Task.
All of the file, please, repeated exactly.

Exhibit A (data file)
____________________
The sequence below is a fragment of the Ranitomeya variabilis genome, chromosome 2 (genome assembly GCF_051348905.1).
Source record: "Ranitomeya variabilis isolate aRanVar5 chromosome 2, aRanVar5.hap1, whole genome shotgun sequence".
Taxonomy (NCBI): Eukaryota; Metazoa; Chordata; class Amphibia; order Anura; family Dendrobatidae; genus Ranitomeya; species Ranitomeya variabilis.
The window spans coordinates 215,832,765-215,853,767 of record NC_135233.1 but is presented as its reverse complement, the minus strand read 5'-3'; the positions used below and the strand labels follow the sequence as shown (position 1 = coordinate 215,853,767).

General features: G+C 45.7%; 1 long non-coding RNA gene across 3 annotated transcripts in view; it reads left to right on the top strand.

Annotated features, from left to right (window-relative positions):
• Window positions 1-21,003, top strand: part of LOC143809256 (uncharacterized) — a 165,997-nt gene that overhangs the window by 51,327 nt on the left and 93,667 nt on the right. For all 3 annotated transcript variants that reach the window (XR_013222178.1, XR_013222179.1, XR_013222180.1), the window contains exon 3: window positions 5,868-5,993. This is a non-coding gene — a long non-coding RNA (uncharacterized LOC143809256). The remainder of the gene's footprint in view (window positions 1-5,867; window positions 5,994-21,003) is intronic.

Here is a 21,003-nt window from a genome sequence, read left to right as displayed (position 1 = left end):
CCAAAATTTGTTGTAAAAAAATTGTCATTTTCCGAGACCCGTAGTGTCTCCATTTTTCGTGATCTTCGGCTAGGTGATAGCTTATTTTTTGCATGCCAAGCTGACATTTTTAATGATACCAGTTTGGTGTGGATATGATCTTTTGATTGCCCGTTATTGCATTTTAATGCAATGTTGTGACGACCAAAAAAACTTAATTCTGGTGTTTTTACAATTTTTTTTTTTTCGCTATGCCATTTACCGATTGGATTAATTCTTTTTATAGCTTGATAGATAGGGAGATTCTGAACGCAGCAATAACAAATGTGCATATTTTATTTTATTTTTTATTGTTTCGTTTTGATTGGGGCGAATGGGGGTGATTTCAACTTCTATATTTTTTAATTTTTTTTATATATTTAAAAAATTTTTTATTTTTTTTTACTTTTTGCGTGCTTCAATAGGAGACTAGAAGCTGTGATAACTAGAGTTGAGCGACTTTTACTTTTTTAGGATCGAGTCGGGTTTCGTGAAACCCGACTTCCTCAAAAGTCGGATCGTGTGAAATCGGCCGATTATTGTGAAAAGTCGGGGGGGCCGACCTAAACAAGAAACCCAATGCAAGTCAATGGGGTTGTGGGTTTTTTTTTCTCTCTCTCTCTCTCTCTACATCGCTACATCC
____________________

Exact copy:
The sequence below is a fragment of the Ranitomeya variabilis genome, chromosome 2 (genome assembly GCF_051348905.1).
Source record: "Ranitomeya variabilis isolate aRanVar5 chromosome 2, aRanVar5.hap1, whole genome shotgun sequence".
Taxonomy (NCBI): Eukaryota; Metazoa; Chordata; class Amphibia; order Anura; family Dendrobatidae; genus Ranitomeya; species Ranitomeya variabilis.
The window spans coordinates 215,832,765-215,853,767 of record NC_135233.1 but is presented as its reverse complement, the minus strand read 5'-3'; the positions used below and the strand labels follow the sequence as shown (position 1 = coordinate 215,853,767).

General features: G+C 45.7%; 1 long non-coding RNA gene across 3 annotated transcripts in view; it reads left to right on the top strand.

Annotated features, from left to right (window-relative positions):
• Window positions 1-21,003, top strand: part of LOC143809256 (uncharacterized) — a 165,997-nt gene that overhangs the window by 51,327 nt on the left and 93,667 nt on the right. For all 3 annotated transcript variants that reach the window (XR_013222178.1, XR_013222179.1, XR_013222180.1), the window contains exon 3: window positions 5,868-5,993. This is a non-coding gene — a long non-coding RNA (uncharacterized LOC143809256). The remainder of the gene's footprint in view (window positions 1-5,867; window positions 5,994-21,003) is intronic.

Here is a 21,003-nt window from a genome sequence, read left to right as displayed (position 1 = left end):
CCAAAATTTGTTGTAAAAAAATTGTCATTTTCCGAGACCCGTAGTGTCTCCATTTTTCGTGATCTTCGGCTAGGTGATAGCTTATTTTTTGCATGCCAAGCTGACATTTTTAATGATACCAGTTTGGTGTGGATATGATCTTTTGATTGCCCGTTATTGCATTTTAATGCAATGTTGTGACGACCAAAAAAACTTAATTCTGGTGTTTTTACAATTTTTTTTTTTTCGCTATGCCATTTACCGATTGGATTAATTCTTTTTATAGCTTGATAGATAGGGAGATTCTGAACGCAGCAATAACAAATGTGCATATTTTATTTTATTTTTTATTGTTTCGTTTTGATTGGGGCGAATGGGGGTGATTTCAACTTCTATATTTTTTAATTTTTTTTATATATTTAAAAAATTTTTTATTTTTTTTTACTTTTTGCGTGCTTCAATAGGAGACTAGAAGCTGTGATAACTAGAGTTGAGCGACTTTTACTTTTTTAGGATCGAGTCGGGTTTCGTGAAACCCGACTTCCTCAAAAGTCGGATCGTGTGAAATCGGCCGATTATTGTGAAAAGTCGGGGGGGCCGACCTAAACAAGAAACCCAATGCAAGTCAATGGGGTTGTGGGTTTTTTTTTCTCTCTCTCTCTCTCTCTACATCGCTACATCC